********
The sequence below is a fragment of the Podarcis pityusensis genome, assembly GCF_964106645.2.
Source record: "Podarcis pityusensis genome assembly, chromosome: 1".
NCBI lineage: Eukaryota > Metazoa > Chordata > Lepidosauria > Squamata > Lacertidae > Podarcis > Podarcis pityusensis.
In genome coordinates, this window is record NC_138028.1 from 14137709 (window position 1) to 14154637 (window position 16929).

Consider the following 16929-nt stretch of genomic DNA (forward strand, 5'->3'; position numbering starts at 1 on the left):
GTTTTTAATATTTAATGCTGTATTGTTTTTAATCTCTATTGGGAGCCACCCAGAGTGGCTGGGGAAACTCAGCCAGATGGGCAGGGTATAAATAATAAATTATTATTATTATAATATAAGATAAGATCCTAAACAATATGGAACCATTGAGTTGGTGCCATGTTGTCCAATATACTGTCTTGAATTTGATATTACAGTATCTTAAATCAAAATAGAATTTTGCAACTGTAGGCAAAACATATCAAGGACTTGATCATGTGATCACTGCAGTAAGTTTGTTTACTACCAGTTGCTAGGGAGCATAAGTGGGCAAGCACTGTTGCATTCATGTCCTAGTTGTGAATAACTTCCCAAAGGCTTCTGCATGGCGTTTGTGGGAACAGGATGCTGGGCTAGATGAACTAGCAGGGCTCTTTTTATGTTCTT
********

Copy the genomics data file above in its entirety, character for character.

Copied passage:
The sequence below is a fragment of the Podarcis pityusensis genome, assembly GCF_964106645.2.
Source record: "Podarcis pityusensis genome assembly, chromosome: 1".
NCBI lineage: Eukaryota > Metazoa > Chordata > Lepidosauria > Squamata > Lacertidae > Podarcis > Podarcis pityusensis.
In genome coordinates, this window is record NC_138028.1 from 14137709 (window position 1) to 14154637 (window position 16929).

Consider the following 16929-nt stretch of genomic DNA (forward strand, 5'->3'; position numbering starts at 1 on the left):
GTTTTTAATATTTAATGCTGTATTGTTTTTAATCTCTATTGGGAGCCACCCAGAGTGGCTGGGGAAACTCAGCCAGATGGGCAGGGTATAAATAATAAATTATTATTATTATAATATAAGATAAGATCCTAAACAATATGGAACCATTGAGTTGGTGCCATGTTGTCCAATATACTGTCTTGAATTTGATATTACAGTATCTTAAATCAAAATAGAATTTTGCAACTGTAGGCAAAACATATCAAGGACTTGATCATGTGATCACTGCAGTAAGTTTGTTTACTACCAGTTGCTAGGGAGCATAAGTGGGCAAGCACTGTTGCATTCATGTCCTAGTTGTGAATAACTTCCCAAAGGCTTCTGCATGGCGTTTGTGGGAACAGGATGCTGGGCTAGATGAACTAGCAGGGCTCTTTTTATGTTCTT